Mount Cannel Road at Zion begun as part of $1.5 million package or roads and trails in the parks.


Federal-Aid Highway Amendment of 1926 (44 Stat 760).


Agreement signed between the National Park Service and the Bureau of Public Roads. Under the agreement, the Bureau of Public Roads did road engineering and construction for the National Park Service on a reimbursable basis.


Federal-Aid Highway Amendment of 1927 (44 Stat 1398).


Federal-Aid Highway Amendment of 1928 (45 Stat 683).


Federal-Aid Highway Amendment of 1930 (46 Stat 261).


George Washington Memorial Parkway Act of 1930 (46 Stat 482). First unit completed, and this was a commuter artery.


By this time fewer people came to national parks by rail, and more brought their own automobiles. Railroad tourists had used hotels while automobile tourists usually camped.


Emergency Construction Act of 1930 (46 Stat 1030).


Federal-Aid Highway Amendment of 1931 (46 Stat 1053).


By this year only one-fifth of the Park Service's five-year program of road improvements (submitted in 1925) had been completed.


46 Stat 1053 authorized the secretary of the interior to construct approach roads no longer than 60 miles from the entrance of isolated parks to the "nearest convenient 7 percentum road." The bill also required that $1.5 million of the annual Park Service authorization be spent on approach roads.


Emergency Relief and Construction Act of 1932 (47 Stat 709)


National Industrial Recovery Act (48 Stat 195) made grants available for roadside improvements and pointed out that 60-foot right-of-way inadequate for sloping and erosion control. States often used the money for purchasing slope easement or additional rights-of-way, so that the 100-foot right-of-way was the standard by 1940.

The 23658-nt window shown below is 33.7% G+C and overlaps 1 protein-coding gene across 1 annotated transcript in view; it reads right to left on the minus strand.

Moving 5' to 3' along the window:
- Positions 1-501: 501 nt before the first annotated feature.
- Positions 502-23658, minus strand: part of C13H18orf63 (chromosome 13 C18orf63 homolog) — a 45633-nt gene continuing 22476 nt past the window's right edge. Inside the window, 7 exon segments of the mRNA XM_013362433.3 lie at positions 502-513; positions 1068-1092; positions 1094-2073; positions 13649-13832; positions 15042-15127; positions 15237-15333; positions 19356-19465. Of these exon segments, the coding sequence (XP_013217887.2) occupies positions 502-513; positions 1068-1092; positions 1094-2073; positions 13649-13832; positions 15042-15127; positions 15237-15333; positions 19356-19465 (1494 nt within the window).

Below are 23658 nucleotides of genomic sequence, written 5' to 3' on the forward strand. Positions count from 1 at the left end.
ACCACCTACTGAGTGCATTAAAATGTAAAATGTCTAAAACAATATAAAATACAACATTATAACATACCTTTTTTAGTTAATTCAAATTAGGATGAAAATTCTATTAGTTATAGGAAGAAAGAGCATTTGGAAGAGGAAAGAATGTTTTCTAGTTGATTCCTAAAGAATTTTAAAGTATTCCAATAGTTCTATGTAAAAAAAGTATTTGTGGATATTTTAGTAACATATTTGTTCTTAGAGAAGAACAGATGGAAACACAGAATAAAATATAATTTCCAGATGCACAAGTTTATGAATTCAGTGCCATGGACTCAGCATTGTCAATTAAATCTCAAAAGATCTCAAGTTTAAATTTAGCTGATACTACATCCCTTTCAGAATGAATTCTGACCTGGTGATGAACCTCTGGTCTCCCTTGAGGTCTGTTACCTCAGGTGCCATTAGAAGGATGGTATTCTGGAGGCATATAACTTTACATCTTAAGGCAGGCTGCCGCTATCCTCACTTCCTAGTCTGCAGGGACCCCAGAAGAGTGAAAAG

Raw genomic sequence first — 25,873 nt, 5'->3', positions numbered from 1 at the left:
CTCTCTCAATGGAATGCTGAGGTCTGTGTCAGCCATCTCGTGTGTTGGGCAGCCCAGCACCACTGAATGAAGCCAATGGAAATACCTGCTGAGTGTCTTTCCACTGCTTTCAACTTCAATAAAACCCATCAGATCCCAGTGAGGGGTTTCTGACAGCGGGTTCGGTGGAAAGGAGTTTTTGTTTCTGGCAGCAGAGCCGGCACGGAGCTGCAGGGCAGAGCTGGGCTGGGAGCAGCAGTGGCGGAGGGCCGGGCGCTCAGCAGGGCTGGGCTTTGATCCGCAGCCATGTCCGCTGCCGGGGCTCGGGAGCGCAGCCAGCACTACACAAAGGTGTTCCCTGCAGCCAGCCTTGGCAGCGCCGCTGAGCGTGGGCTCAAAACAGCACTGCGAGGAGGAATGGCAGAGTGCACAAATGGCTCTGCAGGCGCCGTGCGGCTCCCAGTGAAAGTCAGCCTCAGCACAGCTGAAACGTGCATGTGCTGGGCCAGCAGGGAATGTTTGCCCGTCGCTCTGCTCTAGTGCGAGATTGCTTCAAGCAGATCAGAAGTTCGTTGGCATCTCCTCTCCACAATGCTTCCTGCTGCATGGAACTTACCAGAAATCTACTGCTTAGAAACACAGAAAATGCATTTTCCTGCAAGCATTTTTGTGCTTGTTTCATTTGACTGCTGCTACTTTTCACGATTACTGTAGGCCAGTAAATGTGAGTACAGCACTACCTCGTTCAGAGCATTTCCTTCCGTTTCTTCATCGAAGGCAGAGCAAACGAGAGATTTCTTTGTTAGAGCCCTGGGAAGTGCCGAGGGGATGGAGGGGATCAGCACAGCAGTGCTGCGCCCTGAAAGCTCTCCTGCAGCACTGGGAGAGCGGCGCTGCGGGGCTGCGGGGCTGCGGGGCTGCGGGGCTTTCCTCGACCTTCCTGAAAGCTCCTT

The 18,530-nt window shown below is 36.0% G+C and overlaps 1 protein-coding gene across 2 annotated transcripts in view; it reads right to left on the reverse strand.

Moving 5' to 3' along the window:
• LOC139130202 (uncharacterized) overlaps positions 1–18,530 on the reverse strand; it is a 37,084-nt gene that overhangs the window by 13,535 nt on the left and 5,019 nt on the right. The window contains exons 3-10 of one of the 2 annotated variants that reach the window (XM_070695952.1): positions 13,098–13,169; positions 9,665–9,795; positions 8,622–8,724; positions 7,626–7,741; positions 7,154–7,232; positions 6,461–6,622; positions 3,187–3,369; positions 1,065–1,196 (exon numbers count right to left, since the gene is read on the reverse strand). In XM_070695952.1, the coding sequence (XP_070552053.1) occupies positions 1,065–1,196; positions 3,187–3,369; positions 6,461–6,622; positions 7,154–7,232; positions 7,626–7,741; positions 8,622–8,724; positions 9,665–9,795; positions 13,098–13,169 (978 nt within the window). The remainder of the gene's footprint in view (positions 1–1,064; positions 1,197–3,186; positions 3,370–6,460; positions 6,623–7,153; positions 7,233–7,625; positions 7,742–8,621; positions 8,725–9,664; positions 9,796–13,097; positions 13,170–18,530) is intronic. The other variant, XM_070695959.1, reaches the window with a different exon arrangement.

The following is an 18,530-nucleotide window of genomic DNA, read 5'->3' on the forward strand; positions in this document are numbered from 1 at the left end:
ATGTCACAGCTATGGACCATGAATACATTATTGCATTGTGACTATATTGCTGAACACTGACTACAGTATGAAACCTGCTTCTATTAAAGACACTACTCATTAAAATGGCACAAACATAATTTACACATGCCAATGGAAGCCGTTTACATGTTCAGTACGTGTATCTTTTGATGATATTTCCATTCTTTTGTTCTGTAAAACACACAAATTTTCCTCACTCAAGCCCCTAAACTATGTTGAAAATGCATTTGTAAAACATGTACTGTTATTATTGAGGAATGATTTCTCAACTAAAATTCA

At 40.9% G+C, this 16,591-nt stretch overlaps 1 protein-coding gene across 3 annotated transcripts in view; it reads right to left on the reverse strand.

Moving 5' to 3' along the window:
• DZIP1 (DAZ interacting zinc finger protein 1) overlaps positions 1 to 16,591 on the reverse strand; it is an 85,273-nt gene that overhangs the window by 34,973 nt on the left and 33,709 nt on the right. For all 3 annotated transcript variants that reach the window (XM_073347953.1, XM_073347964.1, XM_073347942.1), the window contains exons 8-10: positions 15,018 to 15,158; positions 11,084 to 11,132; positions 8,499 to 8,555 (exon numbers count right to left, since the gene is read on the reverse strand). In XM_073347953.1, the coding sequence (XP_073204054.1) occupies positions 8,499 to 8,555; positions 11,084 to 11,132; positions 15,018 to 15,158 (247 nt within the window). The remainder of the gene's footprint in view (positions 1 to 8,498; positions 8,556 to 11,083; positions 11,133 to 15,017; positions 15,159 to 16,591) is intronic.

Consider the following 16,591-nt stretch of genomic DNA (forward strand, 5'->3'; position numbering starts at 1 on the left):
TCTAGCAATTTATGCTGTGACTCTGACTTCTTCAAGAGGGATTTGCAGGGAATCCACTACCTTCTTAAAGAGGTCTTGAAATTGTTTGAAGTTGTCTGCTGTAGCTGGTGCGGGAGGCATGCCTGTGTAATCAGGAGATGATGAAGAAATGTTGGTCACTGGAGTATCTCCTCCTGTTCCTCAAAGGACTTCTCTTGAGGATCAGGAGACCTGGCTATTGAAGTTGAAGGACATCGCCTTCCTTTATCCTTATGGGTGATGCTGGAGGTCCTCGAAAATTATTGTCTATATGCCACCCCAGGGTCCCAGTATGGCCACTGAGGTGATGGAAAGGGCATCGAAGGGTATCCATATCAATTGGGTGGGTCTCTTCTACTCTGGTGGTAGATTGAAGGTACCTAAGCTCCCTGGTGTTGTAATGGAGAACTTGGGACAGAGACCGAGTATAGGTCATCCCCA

Hayden-Cartwright Act of 1934 (48 Stat 993).


Bureau of Public Roads established its Eastern Parks and Forests District in Washington, D.C.


Emergency Relief Appropriation Act of 1935 (49 Stat 993).


Davis-Bacon Act (49 Stat 1011).


Engineer Joseph Barnett of BPR proposed that roads be designed for an "assumed design speed" —??? the speed at which most drivers would be driving the road. This became known as the "balanced design concept."


First contract issued for Blue Ridge Parkway construction.


Federal-Aid Highway Act Amendment (49 Stat 1519).


Federal-Aid Highway Act (59 Stat 633).


Defense Highway Act (55 Stat 765).


Inter-American Highway Act (55 Stat 860).


With the advent of World War II, road construction in national parks halted. By this time 1,781 miles of park roads and 255 miles of access roads had been completed. The total amount expended amounted to approximately $87 million.


Defense Highway Act Amendment (56 Stat 562).


Federal-Aid Highway Amendment (57 Stat 560).


Federal-Aid Highway Act (58 Stat 838) authorized $4.3 million for highways in national parks and $10 million for parkways. Construction under this authorization began in 1946.


Federal-Aid Highway Amendment (59 Stat 507).


Federal-Aid Highway Amendment (60 Stat 709).


Federal-Aid Highway Amendment (61 Stat 136).


Federal-Aid Highway Act (62 Stat 1105)


Federal-Aid Highway Act (64 Stat 785).


Federal-Aid Highway Act (66 Stat 158).


Federal-Aid Highway Act (68 Stat 70).


Mission 66 started. The program included upgrading existing park roads and trails, construction of new park roads, and construction on eight national parkways. Yellowstone roads received additional emphasis in preparation for the park's centennial in 1972.


Functions of the Bureau of Public Roads transferred to Department of Transportation by an act of Congress, and they are assigned to the Federal Highway Administration.


Surface Transportation Assistance Act of 1982 established Federal Lands Highways Program to ensure that highways on federal lands treated under uniform standards.


Interagency agreement signed between Federal Highway Administration and the National Park Service, superseding 1964 interagency agreement. The gist of the agreement was that the National Park Service would develop park road and parkway design, construction, maintenance, and safety standards, among other items. Following established tradition, the National Park Service was responsible for providing architectural and landscape architectural services to "ensure that the highest standards of aesthetics and resources protection are followed in the placement of road prisms and the design of structures appurtenant to park roads and parkways."